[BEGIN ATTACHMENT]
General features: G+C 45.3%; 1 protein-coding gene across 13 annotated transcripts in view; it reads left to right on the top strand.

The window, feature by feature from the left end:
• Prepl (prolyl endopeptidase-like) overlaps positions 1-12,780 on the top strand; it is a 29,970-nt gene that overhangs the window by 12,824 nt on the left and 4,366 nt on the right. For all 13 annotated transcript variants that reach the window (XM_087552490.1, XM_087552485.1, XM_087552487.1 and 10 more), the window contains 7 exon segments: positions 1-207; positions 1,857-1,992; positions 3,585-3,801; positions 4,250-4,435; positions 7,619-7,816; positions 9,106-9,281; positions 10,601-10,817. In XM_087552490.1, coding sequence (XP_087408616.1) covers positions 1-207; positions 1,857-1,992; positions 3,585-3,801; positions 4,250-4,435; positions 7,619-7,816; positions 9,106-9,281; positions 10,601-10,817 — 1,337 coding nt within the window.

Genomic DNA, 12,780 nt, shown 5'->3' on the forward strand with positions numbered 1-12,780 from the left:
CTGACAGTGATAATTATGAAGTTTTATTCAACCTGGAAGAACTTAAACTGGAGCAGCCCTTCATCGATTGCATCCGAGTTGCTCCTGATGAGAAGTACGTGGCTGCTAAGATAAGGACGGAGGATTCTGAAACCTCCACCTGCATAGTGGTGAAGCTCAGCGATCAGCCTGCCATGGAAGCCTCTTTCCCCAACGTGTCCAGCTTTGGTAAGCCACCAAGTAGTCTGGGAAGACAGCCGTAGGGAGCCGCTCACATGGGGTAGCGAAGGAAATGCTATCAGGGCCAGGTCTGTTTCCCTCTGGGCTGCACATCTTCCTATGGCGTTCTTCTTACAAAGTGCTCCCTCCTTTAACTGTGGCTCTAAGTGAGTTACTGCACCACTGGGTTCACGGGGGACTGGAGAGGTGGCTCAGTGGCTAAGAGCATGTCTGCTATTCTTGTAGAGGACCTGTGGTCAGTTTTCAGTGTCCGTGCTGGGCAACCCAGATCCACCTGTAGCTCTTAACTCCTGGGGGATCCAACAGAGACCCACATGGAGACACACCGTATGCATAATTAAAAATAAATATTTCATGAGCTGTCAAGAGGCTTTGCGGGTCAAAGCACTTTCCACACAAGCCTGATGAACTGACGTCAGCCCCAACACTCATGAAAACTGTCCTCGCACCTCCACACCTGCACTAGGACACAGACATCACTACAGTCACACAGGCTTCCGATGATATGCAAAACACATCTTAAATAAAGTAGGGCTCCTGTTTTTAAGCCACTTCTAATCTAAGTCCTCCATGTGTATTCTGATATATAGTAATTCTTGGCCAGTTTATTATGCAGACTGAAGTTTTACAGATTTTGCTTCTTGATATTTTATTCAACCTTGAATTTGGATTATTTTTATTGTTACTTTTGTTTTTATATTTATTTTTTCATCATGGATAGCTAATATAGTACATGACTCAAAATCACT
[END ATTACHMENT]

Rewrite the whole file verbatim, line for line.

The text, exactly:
General features: G+C 45.3%; 1 protein-coding gene across 13 annotated transcripts in view; it reads left to right on the top strand.

The window, feature by feature from the left end:
• Prepl (prolyl endopeptidase-like) overlaps positions 1-12,780 on the top strand; it is a 29,970-nt gene that overhangs the window by 12,824 nt on the left and 4,366 nt on the right. For all 13 annotated transcript variants that reach the window (XM_087552490.1, XM_087552485.1, XM_087552487.1 and 10 more), the window contains 7 exon segments: positions 1-207; positions 1,857-1,992; positions 3,585-3,801; positions 4,250-4,435; positions 7,619-7,816; positions 9,106-9,281; positions 10,601-10,817. In XM_087552490.1, coding sequence (XP_087408616.1) covers positions 1-207; positions 1,857-1,992; positions 3,585-3,801; positions 4,250-4,435; positions 7,619-7,816; positions 9,106-9,281; positions 10,601-10,817 — 1,337 coding nt within the window.

Genomic DNA, 12,780 nt, shown 5'->3' on the forward strand with positions numbered 1-12,780 from the left:
CTGACAGTGATAATTATGAAGTTTTATTCAACCTGGAAGAACTTAAACTGGAGCAGCCCTTCATCGATTGCATCCGAGTTGCTCCTGATGAGAAGTACGTGGCTGCTAAGATAAGGACGGAGGATTCTGAAACCTCCACCTGCATAGTGGTGAAGCTCAGCGATCAGCCTGCCATGGAAGCCTCTTTCCCCAACGTGTCCAGCTTTGGTAAGCCACCAAGTAGTCTGGGAAGACAGCCGTAGGGAGCCGCTCACATGGGGTAGCGAAGGAAATGCTATCAGGGCCAGGTCTGTTTCCCTCTGGGCTGCACATCTTCCTATGGCGTTCTTCTTACAAAGTGCTCCCTCCTTTAACTGTGGCTCTAAGTGAGTTACTGCACCACTGGGTTCACGGGGGACTGGAGAGGTGGCTCAGTGGCTAAGAGCATGTCTGCTATTCTTGTAGAGGACCTGTGGTCAGTTTTCAGTGTCCGTGCTGGGCAACCCAGATCCACCTGTAGCTCTTAACTCCTGGGGGATCCAACAGAGACCCACATGGAGACACACCGTATGCATAATTAAAAATAAATATTTCATGAGCTGTCAAGAGGCTTTGCGGGTCAAAGCACTTTCCACACAAGCCTGATGAACTGACGTCAGCCCCAACACTCATGAAAACTGTCCTCGCACCTCCACACCTGCACTAGGACACAGACATCACTACAGTCACACAGGCTTCCGATGATATGCAAAACACATCTTAAATAAAGTAGGGCTCCTGTTTTTAAGCCACTTCTAATCTAAGTCCTCCATGTGTATTCTGATATATAGTAATTCTTGGCCAGTTTATTATGCAGACTGAAGTTTTACAGATTTTGCTTCTTGATATTTTATTCAACCTTGAATTTGGATTATTTTTATTGTTACTTTTGTTTTTATATTTATTTTTTCATCATGGATAGCTAATATAGTACATGACTCAAAATCACT